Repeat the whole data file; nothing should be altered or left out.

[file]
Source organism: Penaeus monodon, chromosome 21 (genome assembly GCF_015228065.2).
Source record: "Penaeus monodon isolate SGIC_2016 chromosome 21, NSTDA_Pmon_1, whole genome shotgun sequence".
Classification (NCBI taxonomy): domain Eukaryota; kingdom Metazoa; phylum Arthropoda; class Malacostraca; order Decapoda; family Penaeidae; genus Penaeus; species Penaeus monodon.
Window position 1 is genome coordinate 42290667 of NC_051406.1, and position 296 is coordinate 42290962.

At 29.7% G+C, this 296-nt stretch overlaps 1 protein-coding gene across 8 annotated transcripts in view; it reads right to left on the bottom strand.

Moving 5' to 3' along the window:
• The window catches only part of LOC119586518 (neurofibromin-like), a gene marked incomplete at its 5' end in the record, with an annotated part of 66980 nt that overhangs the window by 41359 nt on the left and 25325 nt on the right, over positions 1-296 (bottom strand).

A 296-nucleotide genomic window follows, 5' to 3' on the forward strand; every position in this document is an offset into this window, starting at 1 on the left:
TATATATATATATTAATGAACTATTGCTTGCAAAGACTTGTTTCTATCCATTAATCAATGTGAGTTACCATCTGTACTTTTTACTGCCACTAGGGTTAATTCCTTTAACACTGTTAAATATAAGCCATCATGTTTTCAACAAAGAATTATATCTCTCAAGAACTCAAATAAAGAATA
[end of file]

Source organism: Penaeus monodon, chromosome 21 (genome assembly GCF_015228065.2).
Source record: "Penaeus monodon isolate SGIC_2016 chromosome 21, NSTDA_Pmon_1, whole genome shotgun sequence".
Classification (NCBI taxonomy): domain Eukaryota; kingdom Metazoa; phylum Arthropoda; class Malacostraca; order Decapoda; family Penaeidae; genus Penaeus; species Penaeus monodon.
Window position 1 is genome coordinate 42290667 of NC_051406.1, and position 296 is coordinate 42290962.

At 29.7% G+C, this 296-nt stretch overlaps 1 protein-coding gene across 8 annotated transcripts in view; it reads right to left on the bottom strand.

Moving 5' to 3' along the window:
• The window catches only part of LOC119586518 (neurofibromin-like), a gene marked incomplete at its 5' end in the record, with an annotated part of 66980 nt that overhangs the window by 41359 nt on the left and 25325 nt on the right, over positions 1-296 (bottom strand).

A 296-nucleotide genomic window follows, 5' to 3' on the forward strand; every position in this document is an offset into this window, starting at 1 on the left:
TATATATATATATTAATGAACTATTGCTTGCAAAGACTTGTTTCTATCCATTAATCAATGTGAGTTACCATCTGTACTTTTTACTGCCACTAGGGTTAATTCCTTTAACACTGTTAAATATAAGCCATCATGTTTTCAACAAAGAATTATATCTCTCAAGAACTCAAATAAAGAATA